New papers on microbiology of the built environment, March 7, 2016

Microbes in the house

Seasonal Dynamics of the Airborne Bacterial Community and Selected Viruses in a Children’s Daycare Center – Aaron J. Prussin II – PLOS ONE (OA)

Screen Shot 2016-03-06 at 8.31.36 PMWe have investigated the microbial community of the air in a daycare center, including seasonal dynamics in the bacterial community and the presence of specific viral pathogens. We collected filters from the heating, ventilation, and air conditioning (HVAC) system of a daycare center every two weeks over the course of a year. Amplifying and sequencing the 16S rRNA gene revealed that the air was dominated by Proteobacteria, Firmicutes, Actinobacteria, and Bacteroidetes that are commonly associated with the human skin flora. Clear seasonal differences in the microbial community were not evident; however, the community structure differed when the daycare center was closed and unoccupied for a 13-day period. These results suggest that human occupancy, rather than the environment, is the major driver in shaping the microbial community structure in the air of the daycare center.

Bioweathering Potential of Cultivable Fungi Associated with Semi-Arid Surface Microhabitats of Mayan Buildings – Benjamín O. Ortega-Morales – Frontiers in Microbiology (OA)

Screen Shot 2016-03-06 at 8.34.42 PMSoil and rock surfaces support microbial communities involved in mineral weathering processes. Using selective isolation, fungi were obtained from limestone surfaces of Mayan monuments in the semi-arid climate at Yucatan, Mexico.  (…) A substantial proportion of fungi, in particular those isolated from mycelium (59%), were capable of solubilizing calcium by means of organic acid release, notably oxalic acid as evidenced by ion chromatography. Contrary to our hypothesis, nutrient level was not a variable influencing the CaCO3 solubilization ability among isolates. Particularly active fungi (Annulohypoxylon stygium, Penicillium oxalicum, and Rosellinia sp.) were selected as models for bioweathering experiments with limestone-containing mesocosms to identify if other mineral phases, in addition to oxalates, were linked to bioweathering processes. (…) Overall, our results suggest that a diverse fungal community is associated with limestone surfaces insemi-arid climates.

Microbes in medical equipment

The efficacy of disinfectants in the decontamination of dental unit water lines: an in vitro laboratory study – Mrudula Patel – BDJ Open (OA)

Screen Shot 2016-03-06 at 8.36.52 PMThis in vitro laboratory study compared the efficacy of water, sodium percarbonate (SPC) and chlorine dioxide (ClO2) solutions in the disinfection of dental unit water lines (DUWLs). New DUWL tubes were cut, split open, and mono-culture and mixed-culture biofilms of Staphylococcus aureus, Enterococcus faecalis and Streptococcus mutans were grown. Harvested biofilms from the sectioned DUWL tubes were exposed to sterile distilled water, SPC or 5 and 10 p.p.m. ClO2 in both a stationary phase and through a constant flow. (…) At low concentrations, ClO2 with and without flow significantly reduced the mixed-culture biofilm grown in vitro on the sections of the DUWL tubes. Therefore, it has the potential to be used in the patient treatment water, as it is potable at these concentrations, and to decontaminate and limit the biofilm formation in the water lines.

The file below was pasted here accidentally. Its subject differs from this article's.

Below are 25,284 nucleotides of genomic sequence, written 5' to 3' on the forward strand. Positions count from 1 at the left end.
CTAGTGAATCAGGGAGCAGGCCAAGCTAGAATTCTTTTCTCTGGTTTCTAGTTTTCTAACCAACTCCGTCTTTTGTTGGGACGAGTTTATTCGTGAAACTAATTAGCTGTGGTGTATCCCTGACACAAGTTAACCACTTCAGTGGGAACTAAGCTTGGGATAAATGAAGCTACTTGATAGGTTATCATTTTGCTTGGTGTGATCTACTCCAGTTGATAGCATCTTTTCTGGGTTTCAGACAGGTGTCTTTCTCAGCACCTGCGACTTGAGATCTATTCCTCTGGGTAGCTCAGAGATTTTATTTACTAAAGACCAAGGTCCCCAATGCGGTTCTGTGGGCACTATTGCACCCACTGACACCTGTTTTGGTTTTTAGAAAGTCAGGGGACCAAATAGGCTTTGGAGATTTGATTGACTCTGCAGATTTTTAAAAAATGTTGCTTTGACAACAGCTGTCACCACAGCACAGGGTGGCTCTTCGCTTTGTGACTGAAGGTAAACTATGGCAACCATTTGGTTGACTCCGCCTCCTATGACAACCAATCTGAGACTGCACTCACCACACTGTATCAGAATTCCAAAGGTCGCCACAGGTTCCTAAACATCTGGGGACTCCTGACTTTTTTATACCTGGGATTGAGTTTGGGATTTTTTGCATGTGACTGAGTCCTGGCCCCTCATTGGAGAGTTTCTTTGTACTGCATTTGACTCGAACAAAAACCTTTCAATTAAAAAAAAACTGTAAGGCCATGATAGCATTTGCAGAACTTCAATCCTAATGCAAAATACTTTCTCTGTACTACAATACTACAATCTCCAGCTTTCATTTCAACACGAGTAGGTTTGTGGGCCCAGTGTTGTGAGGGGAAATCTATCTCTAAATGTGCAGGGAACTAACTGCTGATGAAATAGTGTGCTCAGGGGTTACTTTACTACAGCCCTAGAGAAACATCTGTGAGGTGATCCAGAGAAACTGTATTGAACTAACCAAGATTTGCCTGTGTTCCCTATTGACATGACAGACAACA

Microbes and food

Microbial Safety of Wood in Contact with Food: A Review – Florence Aviat – Comprehensive Reviews in Food Science and Food Safety (OA)

Cutting boards with fluorescent powder. Left: hardwood. Right: polyethylene.
Cutting boards with fluorescent powder. Left: hardwood. Right: polyethylene.

Food packaging is multifunctional: it protects from harvest to table. Four main groups of materials for direct food contact are mentioned in the literature: wood, glass, plastic, and metal. In this review, the focus is on wooden packaging for direct contact with food. (…) Based on a review of published conclusions from scientific studies over the last 20 y and after a description of the general properties of wooden packaging, we focus on the microbiological status of natural wood. Then, we discuss the parameters influencing the survival of microorganisms on wood. Finally, we report on the transfer of microorganisms from wood to food and the factors influencing this phenomenon. This review demonstrates that the porous nature of wood, especially when compared with smooth surfaces, is not responsible for the limited hygiene of the material used in the food industry and that it may even be an advantage for its microbiological status. In fact, its rough or porous surface often generates unfavorable conditions for microorganisms. In addition, wood has the particular characteristic of producing antimicrobial components able to inhibit or limit the growth of pathogenic microorganisms.

Salmonella in Shell Eggs: Mechanisms, Prevention and Detection – Seockmo K – Omics Journal of Nutrition & Food Sciences (OA)

Screen Shot 2016-03-06 at 8.43.00 PMContaminated shell egg is one of the key Salmonella infection routes for human, causing food-borne illnesses. Multiple salmonellosis infections due to egg contamination still occur in developed countries even though preventive methods, such as vaccination or washing followed by rinsing process, are carried out following certified national standards. Recent outbreaks indicated that current strategies for Salmonella control need to be optimized to further minimize contamination of commercial eggs. Therefore, there is a critical need to develop more sensitive and rapid Salmonella detection methods. In this review, we address (i) egg production; (ii) preventive methods that minimize contamination; (iii) mechanisms of Salmonella contamination; (iv) Salmonella detection methods.